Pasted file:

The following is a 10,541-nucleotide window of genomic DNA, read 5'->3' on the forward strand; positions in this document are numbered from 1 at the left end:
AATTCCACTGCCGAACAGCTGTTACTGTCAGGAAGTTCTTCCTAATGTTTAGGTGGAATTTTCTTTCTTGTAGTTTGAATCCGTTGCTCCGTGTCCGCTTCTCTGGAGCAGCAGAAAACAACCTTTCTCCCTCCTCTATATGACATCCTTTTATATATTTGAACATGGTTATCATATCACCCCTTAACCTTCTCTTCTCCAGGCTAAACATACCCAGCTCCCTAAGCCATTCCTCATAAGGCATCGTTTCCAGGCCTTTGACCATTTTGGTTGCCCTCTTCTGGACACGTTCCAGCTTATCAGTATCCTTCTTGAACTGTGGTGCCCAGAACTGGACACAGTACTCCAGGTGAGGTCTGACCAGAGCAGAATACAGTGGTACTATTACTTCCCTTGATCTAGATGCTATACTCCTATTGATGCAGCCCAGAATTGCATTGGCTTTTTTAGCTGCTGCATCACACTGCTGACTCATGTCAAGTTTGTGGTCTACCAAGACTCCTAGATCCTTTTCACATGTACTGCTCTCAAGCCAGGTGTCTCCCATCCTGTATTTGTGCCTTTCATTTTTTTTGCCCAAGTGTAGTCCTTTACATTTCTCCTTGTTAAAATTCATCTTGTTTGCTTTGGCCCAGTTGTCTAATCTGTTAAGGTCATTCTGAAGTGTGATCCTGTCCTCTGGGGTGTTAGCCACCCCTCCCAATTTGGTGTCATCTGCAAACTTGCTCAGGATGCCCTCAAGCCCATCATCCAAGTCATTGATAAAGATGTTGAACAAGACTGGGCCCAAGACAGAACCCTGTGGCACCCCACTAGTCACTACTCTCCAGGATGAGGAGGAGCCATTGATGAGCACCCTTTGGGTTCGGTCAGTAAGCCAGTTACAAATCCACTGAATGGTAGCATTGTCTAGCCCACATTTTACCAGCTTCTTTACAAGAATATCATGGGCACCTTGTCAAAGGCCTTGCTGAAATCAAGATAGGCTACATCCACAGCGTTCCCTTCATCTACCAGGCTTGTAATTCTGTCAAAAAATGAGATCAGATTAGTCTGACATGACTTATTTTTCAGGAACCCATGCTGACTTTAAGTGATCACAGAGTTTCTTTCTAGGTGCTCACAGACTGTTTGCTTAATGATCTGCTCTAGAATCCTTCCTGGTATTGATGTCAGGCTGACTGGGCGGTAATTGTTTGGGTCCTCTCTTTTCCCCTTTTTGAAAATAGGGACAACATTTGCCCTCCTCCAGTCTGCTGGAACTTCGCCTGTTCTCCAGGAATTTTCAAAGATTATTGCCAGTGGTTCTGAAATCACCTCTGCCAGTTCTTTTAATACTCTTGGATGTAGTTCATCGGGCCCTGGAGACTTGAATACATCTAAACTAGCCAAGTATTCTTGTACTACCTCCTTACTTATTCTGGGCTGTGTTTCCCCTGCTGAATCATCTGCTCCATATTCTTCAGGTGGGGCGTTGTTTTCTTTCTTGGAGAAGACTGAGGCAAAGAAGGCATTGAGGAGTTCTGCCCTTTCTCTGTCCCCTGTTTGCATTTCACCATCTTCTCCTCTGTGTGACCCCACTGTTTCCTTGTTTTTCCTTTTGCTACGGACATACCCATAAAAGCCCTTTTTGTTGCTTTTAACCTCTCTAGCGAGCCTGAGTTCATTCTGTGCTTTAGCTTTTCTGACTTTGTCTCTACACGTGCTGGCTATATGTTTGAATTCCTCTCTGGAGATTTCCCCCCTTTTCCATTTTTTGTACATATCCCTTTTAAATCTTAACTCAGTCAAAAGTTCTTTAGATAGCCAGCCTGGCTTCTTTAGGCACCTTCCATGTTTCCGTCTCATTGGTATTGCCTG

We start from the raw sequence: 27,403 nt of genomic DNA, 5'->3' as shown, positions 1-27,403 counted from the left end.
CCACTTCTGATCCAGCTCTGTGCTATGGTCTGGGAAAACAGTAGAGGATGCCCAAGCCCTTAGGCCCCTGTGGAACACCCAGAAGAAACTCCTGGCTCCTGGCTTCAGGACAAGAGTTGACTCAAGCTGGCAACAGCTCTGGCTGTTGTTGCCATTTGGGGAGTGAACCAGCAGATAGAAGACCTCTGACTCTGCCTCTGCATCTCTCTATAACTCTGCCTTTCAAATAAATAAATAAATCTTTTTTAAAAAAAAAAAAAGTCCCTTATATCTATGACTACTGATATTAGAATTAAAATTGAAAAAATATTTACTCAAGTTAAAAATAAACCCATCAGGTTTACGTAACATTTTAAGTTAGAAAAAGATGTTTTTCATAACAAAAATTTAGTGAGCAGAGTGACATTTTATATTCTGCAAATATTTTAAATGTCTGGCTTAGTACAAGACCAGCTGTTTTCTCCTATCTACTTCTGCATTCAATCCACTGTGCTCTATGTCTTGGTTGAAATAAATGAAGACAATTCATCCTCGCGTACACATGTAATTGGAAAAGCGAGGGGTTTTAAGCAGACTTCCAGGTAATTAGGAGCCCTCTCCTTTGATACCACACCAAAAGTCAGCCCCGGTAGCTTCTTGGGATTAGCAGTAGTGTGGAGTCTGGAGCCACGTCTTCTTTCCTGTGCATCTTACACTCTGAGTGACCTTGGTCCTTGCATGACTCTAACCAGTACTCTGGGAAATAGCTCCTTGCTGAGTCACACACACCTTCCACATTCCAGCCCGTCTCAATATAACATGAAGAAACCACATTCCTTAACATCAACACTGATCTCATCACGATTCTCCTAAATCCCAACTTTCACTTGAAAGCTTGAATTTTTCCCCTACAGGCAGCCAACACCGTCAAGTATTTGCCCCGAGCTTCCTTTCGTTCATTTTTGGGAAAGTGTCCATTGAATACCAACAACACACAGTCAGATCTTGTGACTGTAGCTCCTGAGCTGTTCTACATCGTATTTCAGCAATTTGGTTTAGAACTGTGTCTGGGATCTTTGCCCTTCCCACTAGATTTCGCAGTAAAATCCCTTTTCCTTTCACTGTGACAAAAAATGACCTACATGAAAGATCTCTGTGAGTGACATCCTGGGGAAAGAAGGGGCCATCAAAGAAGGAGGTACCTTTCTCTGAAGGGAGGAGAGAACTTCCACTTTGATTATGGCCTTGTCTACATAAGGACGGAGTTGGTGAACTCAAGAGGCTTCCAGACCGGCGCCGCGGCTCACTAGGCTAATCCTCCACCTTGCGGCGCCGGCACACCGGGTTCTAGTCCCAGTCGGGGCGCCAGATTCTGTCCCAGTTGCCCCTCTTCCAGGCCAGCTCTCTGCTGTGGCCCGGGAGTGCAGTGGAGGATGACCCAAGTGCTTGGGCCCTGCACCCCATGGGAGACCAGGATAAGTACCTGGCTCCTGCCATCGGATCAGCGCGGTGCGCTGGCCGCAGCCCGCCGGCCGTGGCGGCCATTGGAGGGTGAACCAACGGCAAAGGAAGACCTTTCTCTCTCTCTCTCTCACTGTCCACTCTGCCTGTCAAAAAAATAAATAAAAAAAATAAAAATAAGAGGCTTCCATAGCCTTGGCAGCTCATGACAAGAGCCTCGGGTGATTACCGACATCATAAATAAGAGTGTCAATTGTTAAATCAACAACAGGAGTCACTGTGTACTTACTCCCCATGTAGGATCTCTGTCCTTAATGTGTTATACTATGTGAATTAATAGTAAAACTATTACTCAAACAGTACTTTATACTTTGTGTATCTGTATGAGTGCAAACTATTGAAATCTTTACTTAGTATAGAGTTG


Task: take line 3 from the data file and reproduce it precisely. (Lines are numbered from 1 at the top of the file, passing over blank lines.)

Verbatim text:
We start from the raw sequence: 27,403 nt of genomic DNA, 5'->3' as shown, positions 1-27,403 counted from the left end.